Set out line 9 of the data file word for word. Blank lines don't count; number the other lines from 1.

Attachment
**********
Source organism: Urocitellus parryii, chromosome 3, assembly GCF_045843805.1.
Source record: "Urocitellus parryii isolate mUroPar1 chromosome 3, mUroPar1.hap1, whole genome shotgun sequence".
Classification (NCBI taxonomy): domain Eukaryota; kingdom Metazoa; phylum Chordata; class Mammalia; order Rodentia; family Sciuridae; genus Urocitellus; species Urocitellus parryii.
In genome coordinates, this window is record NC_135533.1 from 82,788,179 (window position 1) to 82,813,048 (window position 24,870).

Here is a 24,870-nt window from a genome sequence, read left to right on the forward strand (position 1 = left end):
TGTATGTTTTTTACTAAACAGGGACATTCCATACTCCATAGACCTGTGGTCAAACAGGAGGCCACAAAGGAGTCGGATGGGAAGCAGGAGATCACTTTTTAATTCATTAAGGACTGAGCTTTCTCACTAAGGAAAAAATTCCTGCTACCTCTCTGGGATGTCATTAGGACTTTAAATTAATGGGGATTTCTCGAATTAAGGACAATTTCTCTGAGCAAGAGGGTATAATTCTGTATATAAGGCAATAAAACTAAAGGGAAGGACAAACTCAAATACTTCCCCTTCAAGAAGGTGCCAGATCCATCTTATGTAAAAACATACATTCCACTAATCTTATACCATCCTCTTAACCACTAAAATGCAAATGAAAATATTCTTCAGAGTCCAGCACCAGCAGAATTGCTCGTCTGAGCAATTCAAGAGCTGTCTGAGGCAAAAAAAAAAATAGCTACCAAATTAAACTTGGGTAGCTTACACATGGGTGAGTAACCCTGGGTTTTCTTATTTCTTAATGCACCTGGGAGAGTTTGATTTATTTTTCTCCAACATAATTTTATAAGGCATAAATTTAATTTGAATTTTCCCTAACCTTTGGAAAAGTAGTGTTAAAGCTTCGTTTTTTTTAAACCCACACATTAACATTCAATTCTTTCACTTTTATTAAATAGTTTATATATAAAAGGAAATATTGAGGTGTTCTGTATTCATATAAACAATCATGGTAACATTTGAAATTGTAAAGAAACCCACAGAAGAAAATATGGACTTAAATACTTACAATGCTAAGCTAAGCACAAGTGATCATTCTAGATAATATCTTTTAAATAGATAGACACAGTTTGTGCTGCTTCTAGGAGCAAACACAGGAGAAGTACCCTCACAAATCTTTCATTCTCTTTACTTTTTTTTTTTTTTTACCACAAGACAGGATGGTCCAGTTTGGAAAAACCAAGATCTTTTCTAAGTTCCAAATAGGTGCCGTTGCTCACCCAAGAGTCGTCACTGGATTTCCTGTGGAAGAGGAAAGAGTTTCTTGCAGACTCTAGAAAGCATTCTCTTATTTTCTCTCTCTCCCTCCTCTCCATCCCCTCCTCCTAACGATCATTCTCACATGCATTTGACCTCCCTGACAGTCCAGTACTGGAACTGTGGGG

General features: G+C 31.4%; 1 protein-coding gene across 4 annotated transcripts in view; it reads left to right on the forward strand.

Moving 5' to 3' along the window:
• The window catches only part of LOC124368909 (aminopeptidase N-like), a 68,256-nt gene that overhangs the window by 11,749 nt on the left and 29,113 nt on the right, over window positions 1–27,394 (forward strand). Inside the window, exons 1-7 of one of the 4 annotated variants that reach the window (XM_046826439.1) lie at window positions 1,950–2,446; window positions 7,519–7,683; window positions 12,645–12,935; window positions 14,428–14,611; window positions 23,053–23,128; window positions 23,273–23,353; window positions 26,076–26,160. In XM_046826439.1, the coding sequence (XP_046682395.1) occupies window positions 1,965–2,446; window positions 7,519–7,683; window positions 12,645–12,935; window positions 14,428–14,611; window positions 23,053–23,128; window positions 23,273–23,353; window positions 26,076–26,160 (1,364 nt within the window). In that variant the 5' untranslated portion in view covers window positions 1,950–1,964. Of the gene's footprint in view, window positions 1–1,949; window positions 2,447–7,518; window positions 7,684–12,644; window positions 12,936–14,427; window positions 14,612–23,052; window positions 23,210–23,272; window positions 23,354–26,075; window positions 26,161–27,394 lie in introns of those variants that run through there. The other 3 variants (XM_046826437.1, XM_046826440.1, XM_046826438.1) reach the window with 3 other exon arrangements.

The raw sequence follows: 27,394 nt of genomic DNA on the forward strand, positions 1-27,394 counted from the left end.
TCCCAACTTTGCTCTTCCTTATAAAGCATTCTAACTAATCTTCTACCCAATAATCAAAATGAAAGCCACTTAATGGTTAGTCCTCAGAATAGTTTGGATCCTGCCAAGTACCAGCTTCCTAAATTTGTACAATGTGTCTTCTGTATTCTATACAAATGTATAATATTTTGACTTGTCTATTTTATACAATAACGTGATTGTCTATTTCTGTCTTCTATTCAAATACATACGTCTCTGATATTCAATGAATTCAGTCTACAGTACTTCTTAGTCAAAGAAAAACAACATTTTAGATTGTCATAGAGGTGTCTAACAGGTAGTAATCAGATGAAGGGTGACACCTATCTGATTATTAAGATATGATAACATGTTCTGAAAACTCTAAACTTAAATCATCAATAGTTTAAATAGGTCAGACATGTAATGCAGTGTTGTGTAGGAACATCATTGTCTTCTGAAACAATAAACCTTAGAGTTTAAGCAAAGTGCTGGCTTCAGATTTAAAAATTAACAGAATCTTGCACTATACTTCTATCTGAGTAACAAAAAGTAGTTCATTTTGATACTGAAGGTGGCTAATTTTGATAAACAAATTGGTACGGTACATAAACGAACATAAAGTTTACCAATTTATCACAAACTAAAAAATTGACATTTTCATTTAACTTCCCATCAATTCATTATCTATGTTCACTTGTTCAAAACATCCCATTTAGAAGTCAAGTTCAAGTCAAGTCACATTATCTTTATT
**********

• The window catches only part of LOC124368909 (aminopeptidase N-like), a 68,256-nt gene that overhangs the window by 11,749 nt on the left and 29,113 nt on the right, over window positions 1–27,394 (forward strand). Inside the window, exons 1-7 of one of the 4 annotated variants that reach the window (XM_046826439.1) lie at window positions 1,950–2,446; window positions 7,519–7,683; window positions 12,645–12,935; window positions 14,428–14,611; window positions 23,053–23,128; window positions 23,273–23,353; window positions 26,076–26,160. In XM_046826439.1, the coding sequence (XP_046682395.1) occupies window positions 1,965–2,446; window positions 7,519–7,683; window positions 12,645–12,935; window positions 14,428–14,611; window positions 23,053–23,128; window positions 23,273–23,353; window positions 26,076–26,160 (1,364 nt within the window). In that variant the 5' untranslated portion in view covers window positions 1,950–1,964. Of the gene's footprint in view, window positions 1–1,949; window positions 2,447–7,518; window positions 7,684–12,644; window positions 12,936–14,427; window positions 14,612–23,052; window positions 23,210–23,272; window positions 23,354–26,075; window positions 26,161–27,394 lie in introns of those variants that run through there. The other 3 variants (XM_046826437.1, XM_046826440.1, XM_046826438.1) reach the window with 3 other exon arrangements.